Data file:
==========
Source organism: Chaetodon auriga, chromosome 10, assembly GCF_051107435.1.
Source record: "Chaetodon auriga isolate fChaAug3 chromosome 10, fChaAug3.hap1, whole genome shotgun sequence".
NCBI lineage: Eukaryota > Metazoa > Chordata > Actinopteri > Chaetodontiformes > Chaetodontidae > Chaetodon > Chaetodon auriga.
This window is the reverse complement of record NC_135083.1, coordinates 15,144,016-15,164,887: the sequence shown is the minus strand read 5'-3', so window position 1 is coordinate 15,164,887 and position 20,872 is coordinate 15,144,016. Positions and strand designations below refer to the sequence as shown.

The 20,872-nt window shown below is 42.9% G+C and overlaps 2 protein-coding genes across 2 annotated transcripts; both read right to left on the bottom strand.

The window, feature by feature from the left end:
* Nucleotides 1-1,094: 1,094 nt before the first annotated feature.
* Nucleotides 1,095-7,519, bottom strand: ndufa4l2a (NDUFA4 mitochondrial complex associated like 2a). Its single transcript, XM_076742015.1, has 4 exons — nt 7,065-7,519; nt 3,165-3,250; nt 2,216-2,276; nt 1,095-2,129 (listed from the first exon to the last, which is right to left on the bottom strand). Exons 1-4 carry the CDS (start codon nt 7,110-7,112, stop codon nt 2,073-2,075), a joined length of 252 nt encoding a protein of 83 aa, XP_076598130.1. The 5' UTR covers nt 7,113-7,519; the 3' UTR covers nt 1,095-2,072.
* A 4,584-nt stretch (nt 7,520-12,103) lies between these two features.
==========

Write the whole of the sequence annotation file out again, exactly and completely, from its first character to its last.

Source organism: Chaetodon auriga, chromosome 10, assembly GCF_051107435.1.
Source record: "Chaetodon auriga isolate fChaAug3 chromosome 10, fChaAug3.hap1, whole genome shotgun sequence".
NCBI lineage: Eukaryota > Metazoa > Chordata > Actinopteri > Chaetodontiformes > Chaetodontidae > Chaetodon > Chaetodon auriga.
This window is the reverse complement of record NC_135083.1, coordinates 15,144,016-15,164,887: the sequence shown is the minus strand read 5'-3', so window position 1 is coordinate 15,164,887 and position 20,872 is coordinate 15,144,016. Positions and strand designations below refer to the sequence as shown.

The 20,872-nt window shown below is 42.9% G+C and overlaps 2 protein-coding genes across 2 annotated transcripts; both read right to left on the bottom strand.

The window, feature by feature from the left end:
* Nucleotides 1-1,094: 1,094 nt before the first annotated feature.
* Nucleotides 1,095-7,519, bottom strand: ndufa4l2a (NDUFA4 mitochondrial complex associated like 2a). Its single transcript, XM_076742015.1, has 4 exons — nt 7,065-7,519; nt 3,165-3,250; nt 2,216-2,276; nt 1,095-2,129 (listed from the first exon to the last, which is right to left on the bottom strand). Exons 1-4 carry the CDS (start codon nt 7,110-7,112, stop codon nt 2,073-2,075), a joined length of 252 nt encoding a protein of 83 aa, XP_076598130.1. The 5' UTR covers nt 7,113-7,519; the 3' UTR covers nt 1,095-2,072.
* A 4,584-nt stretch (nt 7,520-12,103) lies between these two features.